News and Events

Verbal Description + Touch Tour of Refiguring the Future – March 23, 2-3:30pm

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Verbal Description + Touch Tour of Refiguring the Future with Museum Educator Paula Stuttman

205 Hudson Gallery
205 Hudson Street
New York, NY

March 23, 2-3:30pm

Free and open to the public

Detailed verbal descriptions and selected touch objects will provide an opportunity for visitors who are blind or have low vision to experience the exhibition. This tour will focus on the dynamic artworks and themes put forward by the artists and curators.

RSVP is requested. For more information or to RSVP please email j.soto@eyebeam.org or call (347) 378-9163.

NeON: Photography – Through March 31

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NeON: Photography

Hunter East Harlem Gallery
2180 3rd Avenue and 119th Street
New York, NY

March 8 – March 31
Opening Reception: March 8, 6-8pm

Hunter East Harlem Gallery is pleased to present a selection of photographs from the NeON Photography workshops. The exhibition will be on display in the hallways of HEHG.

NeON Photography is a citywide photography training in association with NYC Department of Probation’s Neighborhood Opportunity Network and sponsored by the National Endowment for the Arts. Participants receive professional photography training in classes designed to introduce students to the history of photography, technical skills, and the art of visual storytelling.

NeON Partner Organizations: Seeing for Ourselves, National Endowment for the Arts, Sigma Cameras, NYC Mayor’s Office, Neighborhood Opportunity Network, and NYC Department of Probation. The exhibition is made possible by NYC Department of Probation, Seeing for Ourselves, Hunter College’s Silberman School of Social Work and Hunter East Harlem Gallery.

Hans Hofmann: The California Exhibitions, 1931 – Through May 5

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Hans Hofmann: The California Exhibitions, 1931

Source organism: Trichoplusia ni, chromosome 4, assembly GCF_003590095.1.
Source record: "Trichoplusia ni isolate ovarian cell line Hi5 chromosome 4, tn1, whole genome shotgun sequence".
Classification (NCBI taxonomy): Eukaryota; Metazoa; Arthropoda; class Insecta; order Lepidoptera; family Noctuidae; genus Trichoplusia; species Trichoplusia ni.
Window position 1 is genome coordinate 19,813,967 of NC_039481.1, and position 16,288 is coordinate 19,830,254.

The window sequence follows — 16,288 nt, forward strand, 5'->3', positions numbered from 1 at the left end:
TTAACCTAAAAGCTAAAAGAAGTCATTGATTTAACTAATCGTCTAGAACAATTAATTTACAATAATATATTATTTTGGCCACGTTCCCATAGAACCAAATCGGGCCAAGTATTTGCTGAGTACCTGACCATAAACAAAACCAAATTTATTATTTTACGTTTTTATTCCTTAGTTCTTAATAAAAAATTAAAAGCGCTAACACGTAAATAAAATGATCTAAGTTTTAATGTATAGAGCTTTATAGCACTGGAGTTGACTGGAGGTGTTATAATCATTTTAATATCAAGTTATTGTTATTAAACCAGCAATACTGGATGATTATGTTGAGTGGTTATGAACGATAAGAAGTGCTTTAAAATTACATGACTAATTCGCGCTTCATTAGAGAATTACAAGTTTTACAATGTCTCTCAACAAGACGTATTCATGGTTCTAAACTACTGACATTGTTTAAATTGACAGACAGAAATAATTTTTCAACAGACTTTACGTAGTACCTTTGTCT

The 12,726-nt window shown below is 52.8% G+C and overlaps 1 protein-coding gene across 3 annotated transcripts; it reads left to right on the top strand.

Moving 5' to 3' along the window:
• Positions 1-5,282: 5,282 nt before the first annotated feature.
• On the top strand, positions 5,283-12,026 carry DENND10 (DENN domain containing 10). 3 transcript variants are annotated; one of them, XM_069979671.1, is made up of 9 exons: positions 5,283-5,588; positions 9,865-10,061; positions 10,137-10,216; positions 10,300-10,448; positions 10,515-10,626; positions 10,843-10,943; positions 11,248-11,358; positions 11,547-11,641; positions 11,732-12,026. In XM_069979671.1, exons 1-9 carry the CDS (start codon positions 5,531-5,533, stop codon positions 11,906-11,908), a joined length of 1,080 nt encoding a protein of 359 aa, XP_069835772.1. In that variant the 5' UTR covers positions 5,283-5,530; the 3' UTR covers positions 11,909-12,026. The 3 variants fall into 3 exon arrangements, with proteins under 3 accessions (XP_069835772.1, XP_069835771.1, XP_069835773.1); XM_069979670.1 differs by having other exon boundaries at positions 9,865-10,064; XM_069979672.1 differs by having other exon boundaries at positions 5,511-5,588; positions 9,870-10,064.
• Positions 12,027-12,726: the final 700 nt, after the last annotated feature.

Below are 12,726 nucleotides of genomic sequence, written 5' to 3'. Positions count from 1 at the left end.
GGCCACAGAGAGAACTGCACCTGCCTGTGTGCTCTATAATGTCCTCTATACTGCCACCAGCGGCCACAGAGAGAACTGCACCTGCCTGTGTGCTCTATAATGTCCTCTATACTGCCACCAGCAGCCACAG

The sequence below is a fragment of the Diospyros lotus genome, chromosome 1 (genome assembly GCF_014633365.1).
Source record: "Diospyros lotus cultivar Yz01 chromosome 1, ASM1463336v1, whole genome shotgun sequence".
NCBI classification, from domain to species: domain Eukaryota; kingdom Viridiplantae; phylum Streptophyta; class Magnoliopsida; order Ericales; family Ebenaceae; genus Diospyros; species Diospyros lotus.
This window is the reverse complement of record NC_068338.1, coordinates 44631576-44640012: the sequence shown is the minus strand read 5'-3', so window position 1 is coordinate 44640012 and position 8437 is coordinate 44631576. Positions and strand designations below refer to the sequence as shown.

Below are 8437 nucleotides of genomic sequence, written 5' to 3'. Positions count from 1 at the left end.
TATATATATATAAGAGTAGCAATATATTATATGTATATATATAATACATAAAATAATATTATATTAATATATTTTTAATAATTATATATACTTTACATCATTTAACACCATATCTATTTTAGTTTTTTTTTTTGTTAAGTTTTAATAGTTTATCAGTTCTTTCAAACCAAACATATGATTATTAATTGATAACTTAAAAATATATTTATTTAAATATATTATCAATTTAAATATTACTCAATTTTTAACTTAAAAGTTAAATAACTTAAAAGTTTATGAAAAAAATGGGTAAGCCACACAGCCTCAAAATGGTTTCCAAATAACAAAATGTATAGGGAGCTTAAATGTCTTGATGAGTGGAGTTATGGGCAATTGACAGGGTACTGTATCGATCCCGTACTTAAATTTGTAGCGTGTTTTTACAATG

Leubsdorf Gallery
132 East 68th Street
New York, NY

February 28 – May 5

At the invitation of the artist and educator Worth Ryder, Hans Hofmann traveled from Munich to teach at the University of California at Berkeley in 1930 and again in 1931. In the summer of 1931, Hofmann mounted his first exhibitions in the United States, in San Francisco at the Palace of the Legion of Honor and across the bay at Berkeley’s Havilland Hall.  Ryder helped to organize the exhibitions, and he apologized in his short catalogue text for the Legion of Honor that the exhibition included only drawings rather than the artist’s paintings—“but,” he insisted, “in these drawings, so small in size yet so vast in scope, the greatest achievements of modern art are in solution.”

Hunter College’s exhibition, Hans Hofmann: The California Exhibitions, 1931 revisits Hofmann’s 1931 exhibitions and the drawings Hofmann showed, to show what Ryder saw as the solutions of modern art. Included in the Hunter installation will be some thirty works, all of which were included in the San Francisco and Berkeley shows, drawn from the holdings from the Renate, Hans, and Maria Hofmann Trust: portraits, figure studies, and landscapes, most completed in Europe in the late 1920s, alongside his students in Saint-Tropez, others realized on the West Coast, as he discovered the California landscape.

Hans Hofmann: The California Exhibitions, 1931 is organized by Hunter College MA students and Hofmann Research Fellows Mindy Friedman, Chika Jenkins, and Anna Tome, with Howard Singerman, professor and Phyllis and Joseph Caroff Chair of the Department of Art and Art History at Hunter College.  It is supported by a generous grant from the Renate, Hans, and Maria Hofmann Trust.